It wasn't that long ago that the tiny Chugach School District in Southcentral Alaska faced problems as fundamental as the three "R's."
As early as 1993, students scored rock bottom on national tests, teacher turnover was 55 percent and many parents were absent from their children's academic lives.
One student in 26 years had gone on to college and that was a child of a teacher.
"I think we were in a crisis in 1993. Kids couldn't read, write or do math. They didn't know what their choices were out there," said Superintendent Richard DeLorenzo.
DeLorenzo and other district officials and students appeared before a joint House and Senate committee on Wednesday to outline how they transformed an underachieving Bush district into a national education model.
The Chugach School District recently became among the first schools to win the national Malcolm Baldrige National Quality Award, normally reserved for businesses with high customer satisfaction.
The district replaced traditional report cards and grade levels with a standards-based curriculum. Students who mastered 10 areas of basic academic and career skills could graduate, whether they are as young as 14 or as old as 21.
"You have to show and prove that you know what you are doing," said Nathaniel Moore, a Whittier School student who accepted the award in Washington D.C.
Since reforms were put in place, California Achievement Test scores rose in reading, math and language arts. Chugach students who took the state High School Graduation Qualifying Examination topped the state average in all three subjects.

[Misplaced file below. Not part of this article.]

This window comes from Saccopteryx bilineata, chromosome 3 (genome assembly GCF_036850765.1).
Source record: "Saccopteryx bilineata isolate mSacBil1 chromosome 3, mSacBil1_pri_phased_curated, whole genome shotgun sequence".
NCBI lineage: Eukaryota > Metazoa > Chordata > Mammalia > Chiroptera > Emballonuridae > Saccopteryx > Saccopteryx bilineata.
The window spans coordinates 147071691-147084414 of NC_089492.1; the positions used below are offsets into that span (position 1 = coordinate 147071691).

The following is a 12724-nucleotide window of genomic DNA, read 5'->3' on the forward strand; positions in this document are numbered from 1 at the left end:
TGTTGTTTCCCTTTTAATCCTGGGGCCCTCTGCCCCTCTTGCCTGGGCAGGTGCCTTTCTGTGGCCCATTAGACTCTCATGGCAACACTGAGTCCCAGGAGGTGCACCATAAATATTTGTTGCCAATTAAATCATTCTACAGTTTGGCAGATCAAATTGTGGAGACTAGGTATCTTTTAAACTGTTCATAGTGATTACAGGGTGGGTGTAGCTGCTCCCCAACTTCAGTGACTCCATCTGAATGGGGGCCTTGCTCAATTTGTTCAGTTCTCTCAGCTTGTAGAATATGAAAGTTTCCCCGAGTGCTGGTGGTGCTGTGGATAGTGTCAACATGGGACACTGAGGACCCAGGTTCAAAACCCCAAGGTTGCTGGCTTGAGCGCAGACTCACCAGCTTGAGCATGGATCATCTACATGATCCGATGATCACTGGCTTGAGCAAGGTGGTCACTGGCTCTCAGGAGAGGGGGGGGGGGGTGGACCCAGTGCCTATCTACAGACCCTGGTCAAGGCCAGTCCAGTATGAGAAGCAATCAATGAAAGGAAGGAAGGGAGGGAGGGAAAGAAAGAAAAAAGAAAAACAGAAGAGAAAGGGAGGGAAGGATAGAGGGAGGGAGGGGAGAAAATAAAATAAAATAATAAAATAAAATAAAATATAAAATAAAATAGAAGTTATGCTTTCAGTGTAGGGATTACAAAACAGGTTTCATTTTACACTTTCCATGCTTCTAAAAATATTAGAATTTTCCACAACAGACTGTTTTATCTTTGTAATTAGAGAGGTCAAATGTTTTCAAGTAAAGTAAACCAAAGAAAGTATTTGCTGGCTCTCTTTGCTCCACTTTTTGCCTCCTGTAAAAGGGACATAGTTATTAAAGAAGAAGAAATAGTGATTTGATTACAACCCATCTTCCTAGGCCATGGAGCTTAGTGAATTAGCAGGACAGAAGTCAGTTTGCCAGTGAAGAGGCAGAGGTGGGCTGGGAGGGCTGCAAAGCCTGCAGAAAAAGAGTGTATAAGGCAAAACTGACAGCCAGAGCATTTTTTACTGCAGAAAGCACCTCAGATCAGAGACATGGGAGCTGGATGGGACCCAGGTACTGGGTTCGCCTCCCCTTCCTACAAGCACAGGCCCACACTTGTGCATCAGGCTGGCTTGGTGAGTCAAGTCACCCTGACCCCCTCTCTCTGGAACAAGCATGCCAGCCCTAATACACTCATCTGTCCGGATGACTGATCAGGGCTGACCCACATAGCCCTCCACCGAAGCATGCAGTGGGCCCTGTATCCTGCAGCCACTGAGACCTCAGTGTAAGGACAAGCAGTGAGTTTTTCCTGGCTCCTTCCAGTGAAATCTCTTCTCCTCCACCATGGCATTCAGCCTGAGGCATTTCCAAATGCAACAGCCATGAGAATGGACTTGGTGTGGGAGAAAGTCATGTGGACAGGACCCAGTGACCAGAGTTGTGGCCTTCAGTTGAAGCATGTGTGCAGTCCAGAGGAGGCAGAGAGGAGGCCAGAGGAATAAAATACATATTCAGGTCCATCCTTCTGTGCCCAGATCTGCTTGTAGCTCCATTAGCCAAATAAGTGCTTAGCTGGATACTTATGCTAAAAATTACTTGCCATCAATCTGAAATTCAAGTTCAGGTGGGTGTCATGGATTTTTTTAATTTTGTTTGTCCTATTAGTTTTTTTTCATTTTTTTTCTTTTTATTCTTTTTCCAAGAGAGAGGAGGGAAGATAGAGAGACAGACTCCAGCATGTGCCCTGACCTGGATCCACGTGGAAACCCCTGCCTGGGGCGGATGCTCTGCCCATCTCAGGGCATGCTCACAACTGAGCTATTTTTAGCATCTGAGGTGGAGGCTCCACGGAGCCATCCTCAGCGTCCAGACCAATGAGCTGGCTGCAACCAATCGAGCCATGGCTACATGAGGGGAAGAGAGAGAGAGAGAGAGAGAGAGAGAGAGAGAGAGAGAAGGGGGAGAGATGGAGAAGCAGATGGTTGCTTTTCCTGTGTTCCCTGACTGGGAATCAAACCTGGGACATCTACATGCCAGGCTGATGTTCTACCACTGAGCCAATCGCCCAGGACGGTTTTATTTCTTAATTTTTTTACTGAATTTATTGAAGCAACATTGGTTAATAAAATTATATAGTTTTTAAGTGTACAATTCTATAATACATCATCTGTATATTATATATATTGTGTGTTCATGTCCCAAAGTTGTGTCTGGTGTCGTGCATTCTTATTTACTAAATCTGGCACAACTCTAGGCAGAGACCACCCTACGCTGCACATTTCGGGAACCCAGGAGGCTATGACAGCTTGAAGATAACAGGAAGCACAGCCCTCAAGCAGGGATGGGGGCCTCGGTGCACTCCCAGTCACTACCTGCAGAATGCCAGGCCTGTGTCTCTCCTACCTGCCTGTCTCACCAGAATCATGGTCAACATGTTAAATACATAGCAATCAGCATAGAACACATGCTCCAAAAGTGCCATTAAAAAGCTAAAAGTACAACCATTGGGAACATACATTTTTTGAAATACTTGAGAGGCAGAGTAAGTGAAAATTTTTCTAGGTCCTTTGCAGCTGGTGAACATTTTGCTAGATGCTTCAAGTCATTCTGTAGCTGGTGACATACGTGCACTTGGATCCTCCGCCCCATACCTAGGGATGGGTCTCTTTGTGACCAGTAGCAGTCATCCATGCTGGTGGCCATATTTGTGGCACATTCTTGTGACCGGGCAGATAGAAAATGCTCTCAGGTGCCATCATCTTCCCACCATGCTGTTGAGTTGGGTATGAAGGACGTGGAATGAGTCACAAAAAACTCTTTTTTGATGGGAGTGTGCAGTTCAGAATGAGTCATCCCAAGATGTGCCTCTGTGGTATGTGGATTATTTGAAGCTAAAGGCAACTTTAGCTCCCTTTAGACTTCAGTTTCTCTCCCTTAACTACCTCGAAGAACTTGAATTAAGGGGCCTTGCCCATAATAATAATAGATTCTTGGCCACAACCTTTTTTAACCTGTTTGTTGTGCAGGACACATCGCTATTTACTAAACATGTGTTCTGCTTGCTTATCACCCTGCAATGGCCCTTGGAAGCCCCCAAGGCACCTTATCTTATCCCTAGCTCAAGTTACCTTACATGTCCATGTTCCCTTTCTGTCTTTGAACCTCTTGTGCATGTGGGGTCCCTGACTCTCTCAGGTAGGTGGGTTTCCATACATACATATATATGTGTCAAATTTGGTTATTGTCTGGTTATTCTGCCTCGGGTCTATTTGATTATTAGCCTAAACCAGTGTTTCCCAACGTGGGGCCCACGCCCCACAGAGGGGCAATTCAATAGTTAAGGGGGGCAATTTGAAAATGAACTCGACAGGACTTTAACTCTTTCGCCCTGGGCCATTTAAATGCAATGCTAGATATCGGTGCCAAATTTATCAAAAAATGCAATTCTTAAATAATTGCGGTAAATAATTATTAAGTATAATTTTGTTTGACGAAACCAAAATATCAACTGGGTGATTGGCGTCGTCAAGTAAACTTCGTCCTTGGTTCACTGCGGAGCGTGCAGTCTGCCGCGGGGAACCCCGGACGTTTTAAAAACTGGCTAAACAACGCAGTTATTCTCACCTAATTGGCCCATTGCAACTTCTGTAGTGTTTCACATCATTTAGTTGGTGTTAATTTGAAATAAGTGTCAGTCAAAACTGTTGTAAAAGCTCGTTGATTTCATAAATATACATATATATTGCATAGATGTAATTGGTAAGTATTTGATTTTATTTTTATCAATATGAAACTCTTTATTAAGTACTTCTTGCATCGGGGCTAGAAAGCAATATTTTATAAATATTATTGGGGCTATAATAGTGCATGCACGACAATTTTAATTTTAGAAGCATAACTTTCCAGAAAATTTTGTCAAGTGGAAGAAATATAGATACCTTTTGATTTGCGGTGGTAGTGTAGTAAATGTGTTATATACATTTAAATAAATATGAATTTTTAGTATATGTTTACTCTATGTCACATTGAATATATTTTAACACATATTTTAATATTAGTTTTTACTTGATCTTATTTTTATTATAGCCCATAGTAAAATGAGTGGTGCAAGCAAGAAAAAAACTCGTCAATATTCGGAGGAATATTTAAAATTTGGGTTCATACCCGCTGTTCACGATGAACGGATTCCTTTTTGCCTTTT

About 70 percent of students now take college entrance exams, and teachers receive performance pay bonuses for excelling in their jobs.
"We did whatever it took to be successful," DeLorenzo said.
The Chugach district led the formation of the Alaska Quality Schools Coalition, and 12 school districts in the state and Outside have mimicked its model.
The district received a $250,000 grant from the Bill and Melinda Gates Foundation. Tom Vander Ark, of the foundation, said the district "holds great promise for small rural schools."
Chugach's 214 students are scattered throughout 22,000 square miles of mostly isolated Southcentral Alaska including much of Prince William Sound coastline. Many students attend through correspondents courses.
Lawmakers noted the contrast between Chugach and troubles at another rural school in Kivalina.
McQueen School, in the tiny Inupiat Eskimo village near Kotzebue, was shut down Feb. 27 for two weeks and five teachers transferred after they complained they were being threatened physically.
A team appointed by state Education Commissioner Shirley Holloway concluded that low educational expectations and a pervasive community tolerance for student misbehavior partially exacerbated the problem.
"What a treat to have this counterpoint to what happened in Kivalina," said Rep. Con Bunde, an Anchorage Republican.
Chugach schools suffered many of the same ills as those in Kivalina, DeLorenzo said. Alcoholism and unemployment were high, and parents weren't active in the school.
Chugach officials held a potluck in Whittier to lure some parents to a meeting to talk about planned reforms, said School Board President Doris V. Benson.
"We had to show them that what we were doing wasn't working and if we continue to do the same thing it's not going to work," DeLorenzo said. "When they saw the test scores start to go up, then they were encouraged."